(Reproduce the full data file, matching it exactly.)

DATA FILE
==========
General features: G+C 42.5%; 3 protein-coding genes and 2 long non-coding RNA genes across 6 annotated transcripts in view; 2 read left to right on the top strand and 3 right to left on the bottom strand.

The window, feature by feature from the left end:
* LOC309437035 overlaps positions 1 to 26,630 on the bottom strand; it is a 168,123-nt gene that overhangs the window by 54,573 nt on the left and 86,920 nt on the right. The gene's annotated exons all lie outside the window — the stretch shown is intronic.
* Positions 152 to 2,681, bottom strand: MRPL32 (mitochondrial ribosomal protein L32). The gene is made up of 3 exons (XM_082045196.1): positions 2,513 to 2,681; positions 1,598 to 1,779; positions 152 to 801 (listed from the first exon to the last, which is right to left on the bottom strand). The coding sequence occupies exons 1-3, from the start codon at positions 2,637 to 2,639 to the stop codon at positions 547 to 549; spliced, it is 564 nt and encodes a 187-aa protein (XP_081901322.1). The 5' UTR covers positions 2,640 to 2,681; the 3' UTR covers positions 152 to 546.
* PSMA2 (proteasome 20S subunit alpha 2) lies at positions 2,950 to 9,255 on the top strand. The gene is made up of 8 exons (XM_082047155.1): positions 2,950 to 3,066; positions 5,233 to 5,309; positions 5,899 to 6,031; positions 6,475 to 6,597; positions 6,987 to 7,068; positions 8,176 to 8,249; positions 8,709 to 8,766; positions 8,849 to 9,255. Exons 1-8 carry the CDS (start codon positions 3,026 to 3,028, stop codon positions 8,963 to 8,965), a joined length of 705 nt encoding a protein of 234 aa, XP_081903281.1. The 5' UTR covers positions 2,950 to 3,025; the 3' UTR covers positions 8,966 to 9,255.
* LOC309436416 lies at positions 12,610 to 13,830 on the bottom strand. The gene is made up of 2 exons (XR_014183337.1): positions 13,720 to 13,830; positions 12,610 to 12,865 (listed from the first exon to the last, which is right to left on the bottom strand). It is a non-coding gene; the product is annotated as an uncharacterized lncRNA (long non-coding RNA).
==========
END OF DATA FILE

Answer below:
General features: G+C 42.5%; 3 protein-coding genes and 2 long non-coding RNA genes across 6 annotated transcripts in view; 2 read left to right on the top strand and 3 right to left on the bottom strand.

The window, feature by feature from the left end:
* LOC309437035 overlaps positions 1 to 26,630 on the bottom strand; it is a 168,123-nt gene that overhangs the window by 54,573 nt on the left and 86,920 nt on the right. The gene's annotated exons all lie outside the window — the stretch shown is intronic.
* Positions 152 to 2,681, bottom strand: MRPL32 (mitochondrial ribosomal protein L32). The gene is made up of 3 exons (XM_082045196.1): positions 2,513 to 2,681; positions 1,598 to 1,779; positions 152 to 801 (listed from the first exon to the last, which is right to left on the bottom strand). The coding sequence occupies exons 1-3, from the start codon at positions 2,637 to 2,639 to the stop codon at positions 547 to 549; spliced, it is 564 nt and encodes a 187-aa protein (XP_081901322.1). The 5' UTR covers positions 2,640 to 2,681; the 3' UTR covers positions 152 to 546.
* PSMA2 (proteasome 20S subunit alpha 2) lies at positions 2,950 to 9,255 on the top strand. The gene is made up of 8 exons (XM_082047155.1): positions 2,950 to 3,066; positions 5,233 to 5,309; positions 5,899 to 6,031; positions 6,475 to 6,597; positions 6,987 to 7,068; positions 8,176 to 8,249; positions 8,709 to 8,766; positions 8,849 to 9,255. Exons 1-8 carry the CDS (start codon positions 3,026 to 3,028, stop codon positions 8,963 to 8,965), a joined length of 705 nt encoding a protein of 234 aa, XP_081903281.1. The 5' UTR covers positions 2,950 to 3,025; the 3' UTR covers positions 8,966 to 9,255.
* LOC309436416 lies at positions 12,610 to 13,830 on the bottom strand. The gene is made up of 2 exons (XR_014183337.1): positions 13,720 to 13,830; positions 12,610 to 12,865 (listed from the first exon to the last, which is right to left on the bottom strand). It is a non-coding gene; the product is annotated as an uncharacterized lncRNA (long non-coding RNA).